Improve Your Spending Practices
The following is a guest contribution from Paul S. Richard of the Institute of Consumer Financial Education (ICFE). The ICFE was founded as a non-profit organization in 1982 to help consumer improve spending habits, increase savings and use credit more wisely. Working in cooperation with government and business, the ICFE offers several certification programs with Continuing Education Units and Professional Development Units.
Young Americans are taking retirement planning seriously. A new study shows they are “frantic” about having enough cash to live on after 70. The following tips will help consumers improve their spending practices:
1. Create a plan of action to make the necessary changes.
2. Construct a cash-flow sheet showing income and outgo.
3. Set up and implement a monthly spending-plan.
4. Discontinue use of all credit cards.
5. Collect cash purchase receipts.
6. Review insurance coverage for duplication.
7. Begin saving one dollar-a-day and all pocket change, every day.
8. Seek lower cost alternatives to spending, such as rentals, reconditioned products.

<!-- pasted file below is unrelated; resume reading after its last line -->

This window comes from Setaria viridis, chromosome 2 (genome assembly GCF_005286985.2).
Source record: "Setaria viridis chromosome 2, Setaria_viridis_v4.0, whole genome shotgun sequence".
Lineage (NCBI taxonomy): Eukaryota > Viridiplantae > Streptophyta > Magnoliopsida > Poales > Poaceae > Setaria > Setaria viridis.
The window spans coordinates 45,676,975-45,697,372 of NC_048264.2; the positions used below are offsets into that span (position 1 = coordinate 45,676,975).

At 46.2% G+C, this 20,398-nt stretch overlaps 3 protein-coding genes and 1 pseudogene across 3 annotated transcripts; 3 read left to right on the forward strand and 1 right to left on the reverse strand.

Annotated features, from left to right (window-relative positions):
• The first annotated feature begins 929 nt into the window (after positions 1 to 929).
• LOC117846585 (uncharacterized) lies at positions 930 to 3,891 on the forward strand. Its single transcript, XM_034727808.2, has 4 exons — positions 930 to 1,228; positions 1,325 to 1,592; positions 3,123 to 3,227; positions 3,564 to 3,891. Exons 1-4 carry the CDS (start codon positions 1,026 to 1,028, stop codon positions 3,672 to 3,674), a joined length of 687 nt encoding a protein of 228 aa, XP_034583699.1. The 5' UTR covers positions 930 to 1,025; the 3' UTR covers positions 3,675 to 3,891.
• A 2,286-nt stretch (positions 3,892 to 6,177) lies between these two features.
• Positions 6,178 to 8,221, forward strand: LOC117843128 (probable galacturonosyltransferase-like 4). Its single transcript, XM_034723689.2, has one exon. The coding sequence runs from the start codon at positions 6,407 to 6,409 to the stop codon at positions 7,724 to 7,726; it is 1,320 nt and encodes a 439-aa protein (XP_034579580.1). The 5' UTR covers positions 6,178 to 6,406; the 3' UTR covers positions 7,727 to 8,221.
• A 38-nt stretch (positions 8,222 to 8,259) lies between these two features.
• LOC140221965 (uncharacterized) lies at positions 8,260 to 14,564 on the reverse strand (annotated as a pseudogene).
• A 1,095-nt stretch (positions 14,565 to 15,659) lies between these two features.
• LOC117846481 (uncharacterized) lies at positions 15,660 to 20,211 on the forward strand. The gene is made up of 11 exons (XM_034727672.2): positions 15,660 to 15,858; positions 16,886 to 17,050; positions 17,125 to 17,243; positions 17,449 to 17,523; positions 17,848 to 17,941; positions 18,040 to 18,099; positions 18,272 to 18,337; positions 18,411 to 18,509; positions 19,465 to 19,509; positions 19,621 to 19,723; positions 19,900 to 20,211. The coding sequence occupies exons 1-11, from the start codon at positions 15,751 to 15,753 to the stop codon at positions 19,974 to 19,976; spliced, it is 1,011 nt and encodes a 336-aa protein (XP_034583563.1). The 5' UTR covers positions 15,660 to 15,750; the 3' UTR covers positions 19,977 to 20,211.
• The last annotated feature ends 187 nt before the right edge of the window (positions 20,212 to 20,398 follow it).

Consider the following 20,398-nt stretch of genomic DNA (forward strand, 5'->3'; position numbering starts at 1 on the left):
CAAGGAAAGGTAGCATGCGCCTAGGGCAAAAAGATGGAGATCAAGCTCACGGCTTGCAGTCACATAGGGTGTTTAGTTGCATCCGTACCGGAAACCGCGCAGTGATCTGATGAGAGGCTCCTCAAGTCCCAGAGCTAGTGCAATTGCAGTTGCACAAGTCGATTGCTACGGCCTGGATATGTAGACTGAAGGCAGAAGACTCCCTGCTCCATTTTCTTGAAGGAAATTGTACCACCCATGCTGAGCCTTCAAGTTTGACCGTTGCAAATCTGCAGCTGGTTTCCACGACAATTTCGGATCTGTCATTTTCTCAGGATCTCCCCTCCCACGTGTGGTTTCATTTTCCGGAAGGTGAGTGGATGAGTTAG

9. Utilizing cents-off coupons and mail in for rebates.
10. Wait for the sales. Comparison shopping can save more than 50 percent.
11. Take advantage of seconds, rebuilt and used items where practical.
12. Start doing things for yourself that others were paid to do previously.
13. Have meetings on improving spending with family members.
14. Separate shopping trips (when comparing prices, value, reparability, etc.) from spending trips (when actually making the purchase). Avoid carrying credit cards, much cash or a checkbook on the shopping trips.
People whose spending may need a little mending in order to come within suggested budget and expense guidelines often discover they are paying too much for things because they fail to comparison shop. That practice, like borrowing to meet regular expenses, is another form of overspending. It is everyday spending decisions, and especially credit based spending decisions, that will cause severe erosion of one’s financial future.